- 1 tbsp oil (if you are using a nonstick skillet)
- 1 green bell pepper, diced
- 1 large tomato, chopped
- 1 medium potato, boiled or baked and roughly mashed
- ½ cup peas (fresh or frozen will work)
- 2 tsp garlic (about 4 cloves), grated and separated
- 2 tsp ginger, grated and separated
- ½ tsp turmeric
- ½ tsp red chili powder (or to taste)
- ½ tsp salt (or to taste)
- ½ cup cilantro, roughly chopped and separated
- 4 tbsp butter, separated (or more)
- ¼ tsp asafoetida
- 2 tsp pav bhaji masala, separated (I used a boxed masala)
- 1 red onion, finely chopped and separated
- 2 tsp dried fenugreek leaves (kasoori methi)
- 1 lemon
- 4 dinner rolls
- Heat a large shallow pan over medium high heat. When the pan is hot, add the bell pepped and a ¼ cup of water. Stir and cook until the bell pepper is soft, adding more water as necessary.
- Add the tomato, mashed potato, peas, ginger paste, garlic paste, turmeric, red chili powder, salt and ½ cup of water. Mash all this together in the pan using a potato masher or the bottom of a glass. Mash and stir until everything is well combined, adding water as necessary to avoid burning.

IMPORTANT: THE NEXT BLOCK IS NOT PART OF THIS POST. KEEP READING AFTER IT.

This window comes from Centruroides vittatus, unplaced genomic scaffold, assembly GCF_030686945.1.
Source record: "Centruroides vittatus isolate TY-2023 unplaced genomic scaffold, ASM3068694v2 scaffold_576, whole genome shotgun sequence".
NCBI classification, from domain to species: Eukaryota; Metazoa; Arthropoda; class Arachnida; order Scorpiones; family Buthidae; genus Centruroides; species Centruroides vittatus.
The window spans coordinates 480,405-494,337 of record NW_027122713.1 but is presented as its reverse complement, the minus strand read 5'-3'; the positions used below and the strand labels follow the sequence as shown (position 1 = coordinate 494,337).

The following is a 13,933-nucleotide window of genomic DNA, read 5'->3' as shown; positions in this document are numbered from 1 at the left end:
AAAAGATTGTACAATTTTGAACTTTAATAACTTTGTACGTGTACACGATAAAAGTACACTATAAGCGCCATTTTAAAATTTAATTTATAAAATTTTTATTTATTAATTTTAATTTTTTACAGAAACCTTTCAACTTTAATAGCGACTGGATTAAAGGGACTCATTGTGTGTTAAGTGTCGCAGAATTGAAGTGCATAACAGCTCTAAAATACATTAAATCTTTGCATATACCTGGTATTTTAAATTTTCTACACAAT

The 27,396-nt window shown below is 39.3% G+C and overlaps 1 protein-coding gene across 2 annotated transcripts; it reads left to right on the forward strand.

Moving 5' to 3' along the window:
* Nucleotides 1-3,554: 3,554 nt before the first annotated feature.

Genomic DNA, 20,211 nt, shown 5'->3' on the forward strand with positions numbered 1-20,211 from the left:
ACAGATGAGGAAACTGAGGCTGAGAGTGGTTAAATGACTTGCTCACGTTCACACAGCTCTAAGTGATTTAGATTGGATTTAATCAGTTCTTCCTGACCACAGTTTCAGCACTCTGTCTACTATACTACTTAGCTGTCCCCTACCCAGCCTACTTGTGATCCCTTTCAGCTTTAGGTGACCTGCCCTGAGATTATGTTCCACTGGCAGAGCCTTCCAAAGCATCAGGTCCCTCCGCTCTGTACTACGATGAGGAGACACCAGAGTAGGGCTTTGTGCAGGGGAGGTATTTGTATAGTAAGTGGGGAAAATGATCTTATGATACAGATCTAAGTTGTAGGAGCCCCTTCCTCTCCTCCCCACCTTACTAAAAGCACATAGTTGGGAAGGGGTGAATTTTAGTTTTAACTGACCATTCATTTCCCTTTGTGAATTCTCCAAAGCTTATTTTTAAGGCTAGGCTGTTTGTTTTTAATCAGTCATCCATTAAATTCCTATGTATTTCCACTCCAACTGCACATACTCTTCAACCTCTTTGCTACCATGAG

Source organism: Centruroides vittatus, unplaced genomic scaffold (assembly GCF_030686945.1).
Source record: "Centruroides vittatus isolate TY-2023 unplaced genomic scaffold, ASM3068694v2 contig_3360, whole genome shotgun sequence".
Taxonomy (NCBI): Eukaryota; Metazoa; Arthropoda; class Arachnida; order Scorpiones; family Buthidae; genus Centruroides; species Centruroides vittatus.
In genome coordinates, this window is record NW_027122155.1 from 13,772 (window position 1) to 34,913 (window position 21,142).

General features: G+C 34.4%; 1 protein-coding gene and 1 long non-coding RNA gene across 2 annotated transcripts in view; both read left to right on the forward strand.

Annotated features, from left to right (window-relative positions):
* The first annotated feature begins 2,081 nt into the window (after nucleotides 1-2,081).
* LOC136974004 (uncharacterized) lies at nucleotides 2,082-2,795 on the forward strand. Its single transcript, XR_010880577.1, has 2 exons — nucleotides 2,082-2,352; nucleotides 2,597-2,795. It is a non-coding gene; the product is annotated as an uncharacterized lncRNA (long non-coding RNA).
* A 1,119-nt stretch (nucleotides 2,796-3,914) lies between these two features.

- Add 2 tablespoons of butter and ¼ cup water and continue mashing and stirring until the mixture comes to a boil.
- Turn the heat down to low. Add 1 teaspoon of pav bhaji masala and a sprinkle of cilantro. Stir. (Keep an eye on this so that it doesn’t burn. You can also take this off the heat if you prefer while you prepare the onions.)
- In a smaller pan, heat 1 tablespoon of butter. When the butter starts to foam up, add the asafoetida and stir. Add in about half the onions, the rest of the ginger and garlic paste, dried fenugreek leaves, 1 teaspoon pav bhaji masala, and a little cilantro. Stir and cook until the onions have softened.